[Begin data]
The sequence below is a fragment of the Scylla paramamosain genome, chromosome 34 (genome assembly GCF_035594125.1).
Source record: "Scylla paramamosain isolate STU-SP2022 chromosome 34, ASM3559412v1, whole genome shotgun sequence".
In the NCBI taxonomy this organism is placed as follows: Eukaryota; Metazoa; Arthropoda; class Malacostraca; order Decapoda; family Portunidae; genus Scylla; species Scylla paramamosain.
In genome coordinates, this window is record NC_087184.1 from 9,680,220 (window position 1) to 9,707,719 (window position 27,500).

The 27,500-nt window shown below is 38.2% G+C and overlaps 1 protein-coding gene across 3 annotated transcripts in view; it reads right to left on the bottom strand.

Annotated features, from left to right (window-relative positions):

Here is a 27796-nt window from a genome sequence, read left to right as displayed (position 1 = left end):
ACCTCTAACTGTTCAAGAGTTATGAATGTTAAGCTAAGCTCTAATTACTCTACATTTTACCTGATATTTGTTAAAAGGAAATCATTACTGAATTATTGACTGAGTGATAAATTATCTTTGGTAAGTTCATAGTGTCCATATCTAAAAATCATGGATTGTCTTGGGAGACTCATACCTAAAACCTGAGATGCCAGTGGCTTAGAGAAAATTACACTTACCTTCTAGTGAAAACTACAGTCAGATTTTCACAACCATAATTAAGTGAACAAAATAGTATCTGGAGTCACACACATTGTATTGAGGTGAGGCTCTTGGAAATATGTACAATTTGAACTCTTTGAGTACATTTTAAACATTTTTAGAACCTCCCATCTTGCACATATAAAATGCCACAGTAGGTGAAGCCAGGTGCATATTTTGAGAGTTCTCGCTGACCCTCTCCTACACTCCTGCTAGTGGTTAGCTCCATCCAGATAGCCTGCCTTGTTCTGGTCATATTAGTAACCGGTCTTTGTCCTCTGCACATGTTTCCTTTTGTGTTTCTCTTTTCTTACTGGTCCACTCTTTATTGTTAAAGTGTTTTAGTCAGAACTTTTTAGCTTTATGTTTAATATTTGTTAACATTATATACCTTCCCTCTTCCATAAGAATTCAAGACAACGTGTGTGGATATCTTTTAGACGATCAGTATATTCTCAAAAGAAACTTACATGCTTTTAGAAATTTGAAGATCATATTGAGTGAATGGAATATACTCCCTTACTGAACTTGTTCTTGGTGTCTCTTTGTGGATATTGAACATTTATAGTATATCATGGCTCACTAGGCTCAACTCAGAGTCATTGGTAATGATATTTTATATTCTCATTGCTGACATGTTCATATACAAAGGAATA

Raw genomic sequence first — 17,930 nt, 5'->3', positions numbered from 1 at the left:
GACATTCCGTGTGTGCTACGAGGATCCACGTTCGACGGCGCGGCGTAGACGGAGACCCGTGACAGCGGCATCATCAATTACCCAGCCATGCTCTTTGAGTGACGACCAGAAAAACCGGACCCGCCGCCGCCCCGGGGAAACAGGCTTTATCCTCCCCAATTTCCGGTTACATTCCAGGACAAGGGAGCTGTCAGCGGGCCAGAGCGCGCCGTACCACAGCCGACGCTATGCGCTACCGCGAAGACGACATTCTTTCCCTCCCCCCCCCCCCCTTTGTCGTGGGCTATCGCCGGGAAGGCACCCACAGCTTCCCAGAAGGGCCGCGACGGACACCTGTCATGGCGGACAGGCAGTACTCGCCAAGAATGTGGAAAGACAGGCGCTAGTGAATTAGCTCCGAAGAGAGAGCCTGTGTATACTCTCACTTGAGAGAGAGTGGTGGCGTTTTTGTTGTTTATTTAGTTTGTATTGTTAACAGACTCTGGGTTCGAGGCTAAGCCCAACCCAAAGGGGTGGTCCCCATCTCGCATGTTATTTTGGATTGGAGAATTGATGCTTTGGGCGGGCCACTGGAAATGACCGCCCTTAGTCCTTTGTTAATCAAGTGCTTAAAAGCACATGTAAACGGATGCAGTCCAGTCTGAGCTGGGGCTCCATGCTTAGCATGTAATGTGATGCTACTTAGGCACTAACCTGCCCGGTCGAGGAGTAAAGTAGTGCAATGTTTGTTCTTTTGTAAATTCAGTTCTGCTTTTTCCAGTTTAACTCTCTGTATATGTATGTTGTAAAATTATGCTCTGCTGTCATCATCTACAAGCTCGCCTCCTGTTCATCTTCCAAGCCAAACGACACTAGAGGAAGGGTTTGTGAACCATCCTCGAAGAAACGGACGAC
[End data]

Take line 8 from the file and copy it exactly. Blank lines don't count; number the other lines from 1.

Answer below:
ACCTCTAACTGTTCAAGAGTTATGAATGTTAAGCTAAGCTCTAATTACTCTACATTTTACCTGATATTTGTTAAAAGGAAATCATTACTGAATTATTGACTGAGTGATAAATTATCTTTGGTAAGTTCATAGTGTCCATATCTAAAAATCATGGATTGTCTTGGGAGACTCATACCTAAAACCTGAGATGCCAGTGGCTTAGAGAAAATTACACTTACCTTCTAGTGAAAACTACAGTCAGATTTTCACAACCATAATTAAGTGAACAAAATAGTATCTGGAGTCACACACATTGTATTGAGGTGAGGCTCTTGGAAATATGTACAATTTGAACTCTTTGAGTACATTTTAAACATTTTTAGAACCTCCCATCTTGCACATATAAAATGCCACAGTAGGTGAAGCCAGGTGCATATTTTGAGAGTTCTCGCTGACCCTCTCCTACACTCCTGCTAGTGGTTAGCTCCATCCAGATAGCCTGCCTTGTTCTGGTCATATTAGTAACCGGTCTTTGTCCTCTGCACATGTTTCCTTTTGTGTTTCTCTTTTCTTACTGGTCCACTCTTTATTGTTAAAGTGTTTTAGTCAGAACTTTTTAGCTTTATGTTTAATATTTGTTAACATTATATACCTTCCCTCTTCCATAAGAATTCAAGACAACGTGTGTGGATATCTTTTAGACGATCAGTATATTCTCAAAAGAAACTTACATGCTTTTAGAAATTTGAAGATCATATTGAGTGAATGGAATATACTCCCTTACTGAACTTGTTCTTGGTGTCTCTTTGTGGATATTGAACATTTATAGTATATCATGGCTCACTAGGCTCAACTCAGAGTCATTGGTAATGATATTTTATATTCTCATTGCTGACATGTTCATATACAAAGGAATA